New Delhi Streets Turn Into Battleground for Hindus and Muslims
NEW DELHI — Black smoke coiled up to the sky on Tuesday as Hindus and Muslims battled in a poor neighborhood of India’s capital, leaving seven people dead so far as communal violence unfolded as President Trump was visiting the city.
In other parts of New Delhi, Mr. Trump and Prime Minister Narendra Modi carried on with sightseeing and meetings, seemingly unaffected as the tension and protests that have roiled the capital over Mr. Modi’s Hindu-first policies exploded into rioting and gang fighting.
Mobs of Hindu men, many of their foreheads marked by a saffron stripe, angrily patrolled the streets carrying sticks, iron bars and baseball bats, threatening to beat up journalists or any outsiders.
At least seven people were killed in the Maujpur area of northern Delhi on Monday, including a police officer bashed in the head with a rock. And on Tuesday, the whole area felt like it was about to ignite. Truckloads of police officers wearing helmets and masks rumbled through the crowds. The streets were littered with scraps of brick.
“The situation is volatile and tense,” said Alok Kumar, a senior police officer. “It’s a mixed neighborhood, and in seconds you can have crowds of tens of thousands. Even a small thing can lead to violence.”
Mr. Modi’s government had choreographed Mr. Trump’s visit as a demonstration of India’s rising stature on the world stage, seeking to turn the page on months of street protests against Mr. Modi that organizers said were aimed at preserving India’s foundation as a secular democracy in the face of what they see as an attempt by Mr. Modi and his allies to turn India into a Hindu state.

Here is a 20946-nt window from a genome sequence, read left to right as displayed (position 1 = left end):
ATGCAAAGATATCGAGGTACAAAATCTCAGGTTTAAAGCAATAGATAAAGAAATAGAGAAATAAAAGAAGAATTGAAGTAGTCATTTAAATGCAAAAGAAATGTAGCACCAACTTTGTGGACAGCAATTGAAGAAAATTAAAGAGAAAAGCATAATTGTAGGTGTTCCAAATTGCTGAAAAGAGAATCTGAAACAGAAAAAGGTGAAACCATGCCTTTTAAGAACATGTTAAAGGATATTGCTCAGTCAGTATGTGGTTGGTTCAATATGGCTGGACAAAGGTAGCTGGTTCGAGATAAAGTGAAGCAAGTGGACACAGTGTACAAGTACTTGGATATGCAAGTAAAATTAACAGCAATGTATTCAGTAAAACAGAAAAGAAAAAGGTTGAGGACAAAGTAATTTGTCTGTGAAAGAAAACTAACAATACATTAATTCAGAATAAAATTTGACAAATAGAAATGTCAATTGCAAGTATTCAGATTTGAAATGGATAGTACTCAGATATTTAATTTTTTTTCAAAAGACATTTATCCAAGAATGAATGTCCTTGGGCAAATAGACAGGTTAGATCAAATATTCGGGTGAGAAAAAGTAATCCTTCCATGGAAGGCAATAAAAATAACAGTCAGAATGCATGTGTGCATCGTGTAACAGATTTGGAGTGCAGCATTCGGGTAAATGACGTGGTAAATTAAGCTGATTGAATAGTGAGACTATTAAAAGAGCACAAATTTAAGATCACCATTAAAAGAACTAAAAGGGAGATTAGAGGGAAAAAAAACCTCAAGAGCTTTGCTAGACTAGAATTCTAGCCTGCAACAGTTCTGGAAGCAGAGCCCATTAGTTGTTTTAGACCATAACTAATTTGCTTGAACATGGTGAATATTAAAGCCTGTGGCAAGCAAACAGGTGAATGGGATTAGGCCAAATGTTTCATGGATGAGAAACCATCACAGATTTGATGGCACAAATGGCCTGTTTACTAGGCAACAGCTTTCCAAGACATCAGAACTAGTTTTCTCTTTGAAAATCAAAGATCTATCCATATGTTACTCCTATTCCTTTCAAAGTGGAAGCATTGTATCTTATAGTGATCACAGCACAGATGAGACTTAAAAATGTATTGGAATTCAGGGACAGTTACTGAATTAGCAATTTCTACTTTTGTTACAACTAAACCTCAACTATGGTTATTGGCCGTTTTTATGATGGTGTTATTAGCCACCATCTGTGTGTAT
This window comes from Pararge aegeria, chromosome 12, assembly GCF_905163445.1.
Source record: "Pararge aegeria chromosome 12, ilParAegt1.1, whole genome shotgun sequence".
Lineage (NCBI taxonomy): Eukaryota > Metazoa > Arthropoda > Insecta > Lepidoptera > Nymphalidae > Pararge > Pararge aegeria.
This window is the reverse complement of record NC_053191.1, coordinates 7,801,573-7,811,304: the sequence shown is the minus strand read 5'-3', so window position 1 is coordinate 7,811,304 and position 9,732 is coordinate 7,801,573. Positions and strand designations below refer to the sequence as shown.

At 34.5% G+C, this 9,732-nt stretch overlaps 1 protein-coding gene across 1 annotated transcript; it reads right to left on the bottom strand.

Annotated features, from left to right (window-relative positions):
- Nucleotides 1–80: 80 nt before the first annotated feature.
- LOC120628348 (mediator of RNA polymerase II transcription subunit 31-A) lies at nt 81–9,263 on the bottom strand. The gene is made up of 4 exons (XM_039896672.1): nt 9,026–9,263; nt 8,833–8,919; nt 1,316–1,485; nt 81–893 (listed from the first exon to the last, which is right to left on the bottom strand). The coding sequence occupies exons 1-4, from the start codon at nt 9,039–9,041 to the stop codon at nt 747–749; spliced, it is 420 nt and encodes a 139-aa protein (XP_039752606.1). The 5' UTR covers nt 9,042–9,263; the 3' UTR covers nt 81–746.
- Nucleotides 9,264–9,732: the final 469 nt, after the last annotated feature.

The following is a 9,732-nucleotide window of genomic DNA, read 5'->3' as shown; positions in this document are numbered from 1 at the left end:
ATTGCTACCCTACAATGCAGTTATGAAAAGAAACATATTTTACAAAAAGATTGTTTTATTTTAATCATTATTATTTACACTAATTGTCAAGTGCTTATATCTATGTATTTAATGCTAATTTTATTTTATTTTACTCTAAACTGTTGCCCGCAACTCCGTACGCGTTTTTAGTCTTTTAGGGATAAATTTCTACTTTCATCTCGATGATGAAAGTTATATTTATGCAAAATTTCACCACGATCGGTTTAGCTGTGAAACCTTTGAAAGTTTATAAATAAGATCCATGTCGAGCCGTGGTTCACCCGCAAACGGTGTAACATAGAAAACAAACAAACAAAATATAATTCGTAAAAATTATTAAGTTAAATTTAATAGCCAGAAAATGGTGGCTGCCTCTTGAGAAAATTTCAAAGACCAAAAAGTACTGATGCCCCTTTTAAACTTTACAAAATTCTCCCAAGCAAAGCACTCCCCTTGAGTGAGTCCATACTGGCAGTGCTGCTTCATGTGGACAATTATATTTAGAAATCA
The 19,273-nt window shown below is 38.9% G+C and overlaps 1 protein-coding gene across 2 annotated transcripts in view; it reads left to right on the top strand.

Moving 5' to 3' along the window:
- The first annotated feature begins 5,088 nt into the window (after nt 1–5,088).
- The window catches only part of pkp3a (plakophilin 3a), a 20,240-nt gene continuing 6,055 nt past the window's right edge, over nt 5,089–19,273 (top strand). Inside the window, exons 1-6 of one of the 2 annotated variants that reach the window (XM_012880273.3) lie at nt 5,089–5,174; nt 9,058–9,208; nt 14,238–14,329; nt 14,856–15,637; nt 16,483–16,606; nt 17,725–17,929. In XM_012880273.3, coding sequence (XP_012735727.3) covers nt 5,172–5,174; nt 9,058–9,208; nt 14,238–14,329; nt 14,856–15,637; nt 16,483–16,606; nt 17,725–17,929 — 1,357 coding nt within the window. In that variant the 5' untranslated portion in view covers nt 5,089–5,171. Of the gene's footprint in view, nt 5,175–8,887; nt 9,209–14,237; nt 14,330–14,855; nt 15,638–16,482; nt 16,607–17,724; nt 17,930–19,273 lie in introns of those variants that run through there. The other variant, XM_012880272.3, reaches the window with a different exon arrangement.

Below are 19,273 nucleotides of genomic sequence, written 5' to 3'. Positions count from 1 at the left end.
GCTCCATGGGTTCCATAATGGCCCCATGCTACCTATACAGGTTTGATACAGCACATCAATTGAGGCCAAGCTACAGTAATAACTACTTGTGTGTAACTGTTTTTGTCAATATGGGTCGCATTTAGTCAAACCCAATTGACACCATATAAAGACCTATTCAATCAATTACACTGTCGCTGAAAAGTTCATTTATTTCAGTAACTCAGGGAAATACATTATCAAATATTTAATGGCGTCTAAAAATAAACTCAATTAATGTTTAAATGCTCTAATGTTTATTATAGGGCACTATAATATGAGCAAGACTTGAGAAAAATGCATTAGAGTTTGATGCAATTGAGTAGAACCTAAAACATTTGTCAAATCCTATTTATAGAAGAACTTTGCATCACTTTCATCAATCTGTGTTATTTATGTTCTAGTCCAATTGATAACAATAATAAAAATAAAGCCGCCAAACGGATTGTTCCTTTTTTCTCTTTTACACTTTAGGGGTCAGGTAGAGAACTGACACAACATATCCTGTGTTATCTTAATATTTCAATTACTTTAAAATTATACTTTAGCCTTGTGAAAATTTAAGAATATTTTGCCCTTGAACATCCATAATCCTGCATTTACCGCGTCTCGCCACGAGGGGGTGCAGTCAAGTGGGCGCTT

The main spark for the protests was the enshrining of a citizenship law that granted expedited naturalization to India for migrants of every significant South Asian religion except Islam. Indian Muslims who had looked on in despair at win after win for Mr. Modi’s Hindu nationalist base were galvanized to demonstrate, joined by human rights activists, academics and those worried about the country’s direction.
Since last year’s election handed Mr. Modi and his Bharatiya Janata Party another term in power, many Indians feared a resurgence of communal violence across the country, sparked by Hindu triumphalism and Muslim desperation. Until now, however, most of the demonstrations remained peaceful.
The fighting in Delhi signaled a dire new phase in the country’s internal divisions under Mr. Modi.
This kind of communal violence has left a lasting mark on Mr. Modi’s legacy. In 2002, when he was the chief minister of Gujarat State, sectarian riots left more than 1,000 people dead — almost 800 of them Muslims who were killed by Hindu mobs.
He and his state government were accused of quietly ordering the police to stand by as the violence raged. He has denied those accusations, and in 2012, an investigative panel for the Supreme Court found no evidence to charge him. But until he won the post of prime minister in 2014, he was banned from entering the United States because of the suspicion hanging over him.
On Sunday, the trouble started in Maujpur when Hindu residents began demonstrating in favor of the citizenship law, and then tried to forcibly remove Muslim protesters demonstrating against the law. The dueling protests quickly degenerated into confrontations between young men from both sides who pelted each other with rocks.
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